Cook also mentioned the company's new A7 Application Processor, noting that Apple has invested in silicon expertise to the point where he believed the company now operates a world leading chip design facility. He also called attention to Apple being first to put a 64-bit architecture in a mobile phone, providing power to run "desktop class" applications.

The new iOS 7 got a mention, with particular attention given to the fact that 82 percent of Apple's users were now on the latest release, compared to just 1.8 percent among the "others," a clear jab at Google's Android. iTunes Radio and iPad Air also got glowing mentions.

Cook also made specific mention of Apple TV, which he noted generated $1 billion in revenue in 2013, adding that it's now "hard to call it a hobby these days."

And amid a PC market that is retracting, Cook drew attention to the fact that Mac sales had grown by 19 percent. Overall, Apple's $171 billion in revenue, $14.4 billion in growth and $58 billion in profits were higher than any tech company has ever reported, comparable only to companies pumping oil.

For a sense of scale, Cook also compared Apple's Services and Software business, which generated $16 billion in revenue in 2013, to Starbucks, a company that just reported the best year in its 42-year history.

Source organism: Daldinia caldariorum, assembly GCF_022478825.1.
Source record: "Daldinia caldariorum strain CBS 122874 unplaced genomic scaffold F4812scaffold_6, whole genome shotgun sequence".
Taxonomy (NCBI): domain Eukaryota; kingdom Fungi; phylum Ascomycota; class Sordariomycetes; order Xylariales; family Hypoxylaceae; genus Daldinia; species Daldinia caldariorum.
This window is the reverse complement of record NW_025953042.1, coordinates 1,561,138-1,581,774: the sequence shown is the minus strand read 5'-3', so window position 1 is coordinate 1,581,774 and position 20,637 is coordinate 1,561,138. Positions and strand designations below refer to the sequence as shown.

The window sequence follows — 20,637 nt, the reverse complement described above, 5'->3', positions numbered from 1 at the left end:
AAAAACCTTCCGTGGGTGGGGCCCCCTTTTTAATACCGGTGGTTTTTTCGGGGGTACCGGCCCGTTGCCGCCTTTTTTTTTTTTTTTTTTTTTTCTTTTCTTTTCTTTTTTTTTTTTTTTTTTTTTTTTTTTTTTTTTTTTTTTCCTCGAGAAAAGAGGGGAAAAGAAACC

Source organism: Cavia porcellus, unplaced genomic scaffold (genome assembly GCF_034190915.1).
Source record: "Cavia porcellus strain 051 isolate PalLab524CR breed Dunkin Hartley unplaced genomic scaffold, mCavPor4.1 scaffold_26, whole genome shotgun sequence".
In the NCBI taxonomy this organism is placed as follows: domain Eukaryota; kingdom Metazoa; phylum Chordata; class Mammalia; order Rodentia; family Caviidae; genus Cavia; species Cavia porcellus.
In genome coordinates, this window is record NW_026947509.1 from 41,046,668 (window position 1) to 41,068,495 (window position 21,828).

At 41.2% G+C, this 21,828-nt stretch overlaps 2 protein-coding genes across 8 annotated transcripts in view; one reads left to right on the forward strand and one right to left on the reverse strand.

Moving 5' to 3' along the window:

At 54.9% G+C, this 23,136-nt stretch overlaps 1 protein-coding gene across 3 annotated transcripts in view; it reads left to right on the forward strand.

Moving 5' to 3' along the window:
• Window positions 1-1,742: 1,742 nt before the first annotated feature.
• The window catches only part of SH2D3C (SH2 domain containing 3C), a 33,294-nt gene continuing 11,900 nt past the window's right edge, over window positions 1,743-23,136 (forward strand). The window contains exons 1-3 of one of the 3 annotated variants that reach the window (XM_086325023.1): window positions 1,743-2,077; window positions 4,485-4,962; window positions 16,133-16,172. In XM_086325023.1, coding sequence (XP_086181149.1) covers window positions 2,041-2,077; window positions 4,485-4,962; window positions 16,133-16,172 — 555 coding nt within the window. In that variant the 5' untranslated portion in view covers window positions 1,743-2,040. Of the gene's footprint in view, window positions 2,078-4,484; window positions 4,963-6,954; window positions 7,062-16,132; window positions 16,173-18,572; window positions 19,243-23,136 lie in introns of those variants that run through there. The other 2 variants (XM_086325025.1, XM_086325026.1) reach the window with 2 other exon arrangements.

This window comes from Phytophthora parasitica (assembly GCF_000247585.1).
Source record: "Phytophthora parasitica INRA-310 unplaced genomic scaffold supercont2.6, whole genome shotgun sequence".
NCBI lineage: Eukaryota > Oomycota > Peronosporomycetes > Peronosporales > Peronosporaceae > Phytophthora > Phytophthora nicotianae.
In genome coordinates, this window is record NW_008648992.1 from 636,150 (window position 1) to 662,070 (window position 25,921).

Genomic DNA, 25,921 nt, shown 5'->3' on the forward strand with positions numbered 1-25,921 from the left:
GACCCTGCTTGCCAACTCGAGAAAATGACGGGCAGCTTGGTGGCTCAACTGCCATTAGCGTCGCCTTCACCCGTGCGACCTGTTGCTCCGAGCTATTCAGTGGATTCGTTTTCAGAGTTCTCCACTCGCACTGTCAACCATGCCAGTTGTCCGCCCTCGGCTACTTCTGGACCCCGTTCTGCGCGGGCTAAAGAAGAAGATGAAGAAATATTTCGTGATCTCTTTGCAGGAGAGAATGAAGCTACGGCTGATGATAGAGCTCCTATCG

BRIC and brag



Cook had first suggested he would announce new products during the event, before pausing after wild applause to note that he had only been joking. He did however note that Apple's research and development spending had ballooned by 32 percent in 2013, despite already being a big number.

Over the past roughly 16 months, Cook also noted Apple had acquired 23 companies, but added that the company was not in a race to buy up the greatest number of firms or to pay the most money for them, a quip that appeared to be directed at Facebook's breathtakingly expensive purchase of WhatsApp or the similarly vast (and in retrospect, disastrous) purchase of Motorola Mobility by Google.

Cook also focused attention on Apple's growth, and investments, with BRIC (Brazil, Russia, India and China), noting that in 2010 Apple recorded $4 billion in BRIC revenues, while last year that had grown to $30 billion. He also called attention to China Mobile, noting that Apple had focused its launch on 4G service in just 17 cities, but expected to expand that to 200 markets there by the end of 2014.